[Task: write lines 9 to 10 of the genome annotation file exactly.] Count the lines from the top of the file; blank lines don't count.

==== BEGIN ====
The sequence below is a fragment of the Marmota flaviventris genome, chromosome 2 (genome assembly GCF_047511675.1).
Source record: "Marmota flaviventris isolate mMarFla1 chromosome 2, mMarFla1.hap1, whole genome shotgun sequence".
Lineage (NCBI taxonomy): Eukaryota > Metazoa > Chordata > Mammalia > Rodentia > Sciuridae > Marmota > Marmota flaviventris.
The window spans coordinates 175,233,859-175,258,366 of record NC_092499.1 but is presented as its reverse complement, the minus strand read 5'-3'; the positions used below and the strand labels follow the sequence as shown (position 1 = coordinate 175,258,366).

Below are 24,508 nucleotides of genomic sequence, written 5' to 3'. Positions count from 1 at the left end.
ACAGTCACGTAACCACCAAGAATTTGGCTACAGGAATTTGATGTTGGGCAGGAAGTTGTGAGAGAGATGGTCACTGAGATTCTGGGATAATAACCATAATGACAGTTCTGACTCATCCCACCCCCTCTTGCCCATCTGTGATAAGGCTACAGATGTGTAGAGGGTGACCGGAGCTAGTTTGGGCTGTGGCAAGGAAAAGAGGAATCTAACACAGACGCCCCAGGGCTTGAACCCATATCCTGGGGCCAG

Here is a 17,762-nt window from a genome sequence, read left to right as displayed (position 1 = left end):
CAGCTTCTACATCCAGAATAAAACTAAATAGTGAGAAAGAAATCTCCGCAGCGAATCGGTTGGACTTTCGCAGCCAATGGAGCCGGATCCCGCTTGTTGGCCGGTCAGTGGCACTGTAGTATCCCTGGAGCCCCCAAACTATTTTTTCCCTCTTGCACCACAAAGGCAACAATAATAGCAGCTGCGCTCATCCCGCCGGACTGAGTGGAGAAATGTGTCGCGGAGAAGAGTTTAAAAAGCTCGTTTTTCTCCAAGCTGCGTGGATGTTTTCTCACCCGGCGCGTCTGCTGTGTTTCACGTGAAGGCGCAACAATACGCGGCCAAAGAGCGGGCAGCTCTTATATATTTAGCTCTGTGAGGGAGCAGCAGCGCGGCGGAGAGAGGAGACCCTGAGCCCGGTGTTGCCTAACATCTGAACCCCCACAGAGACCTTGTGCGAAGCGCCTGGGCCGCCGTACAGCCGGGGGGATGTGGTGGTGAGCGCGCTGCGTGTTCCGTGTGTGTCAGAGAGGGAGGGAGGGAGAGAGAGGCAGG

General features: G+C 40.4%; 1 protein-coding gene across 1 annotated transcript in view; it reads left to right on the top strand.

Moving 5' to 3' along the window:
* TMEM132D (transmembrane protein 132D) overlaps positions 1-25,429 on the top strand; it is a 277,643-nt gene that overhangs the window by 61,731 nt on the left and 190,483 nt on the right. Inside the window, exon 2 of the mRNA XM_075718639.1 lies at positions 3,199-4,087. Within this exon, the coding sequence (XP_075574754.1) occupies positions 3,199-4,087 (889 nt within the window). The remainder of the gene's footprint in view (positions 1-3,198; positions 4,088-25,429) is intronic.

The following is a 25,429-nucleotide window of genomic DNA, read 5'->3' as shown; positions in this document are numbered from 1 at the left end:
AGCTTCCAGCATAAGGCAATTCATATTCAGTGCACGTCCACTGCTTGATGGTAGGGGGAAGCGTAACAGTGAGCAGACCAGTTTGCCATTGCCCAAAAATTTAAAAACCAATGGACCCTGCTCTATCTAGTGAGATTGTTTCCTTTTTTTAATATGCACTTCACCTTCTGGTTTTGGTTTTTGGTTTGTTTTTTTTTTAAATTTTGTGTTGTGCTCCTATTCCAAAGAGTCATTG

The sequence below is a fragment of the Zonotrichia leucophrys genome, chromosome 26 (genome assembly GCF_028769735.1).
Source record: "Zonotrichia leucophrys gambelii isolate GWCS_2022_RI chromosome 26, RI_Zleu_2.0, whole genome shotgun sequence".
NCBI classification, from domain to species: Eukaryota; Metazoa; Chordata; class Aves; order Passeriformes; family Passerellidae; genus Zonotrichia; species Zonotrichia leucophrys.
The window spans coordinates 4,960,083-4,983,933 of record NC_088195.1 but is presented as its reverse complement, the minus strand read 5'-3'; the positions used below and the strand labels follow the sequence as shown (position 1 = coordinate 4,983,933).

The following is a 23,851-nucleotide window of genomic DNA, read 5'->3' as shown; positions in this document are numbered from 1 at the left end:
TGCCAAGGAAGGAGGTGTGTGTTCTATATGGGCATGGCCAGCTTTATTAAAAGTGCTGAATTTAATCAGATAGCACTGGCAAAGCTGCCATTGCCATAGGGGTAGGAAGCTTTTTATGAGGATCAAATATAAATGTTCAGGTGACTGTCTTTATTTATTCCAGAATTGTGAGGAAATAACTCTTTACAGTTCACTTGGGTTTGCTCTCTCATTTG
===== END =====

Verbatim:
General features: G+C 40.4%; 1 protein-coding gene across 1 annotated transcript in view; it reads left to right on the top strand.

Moving 5' to 3' along the window: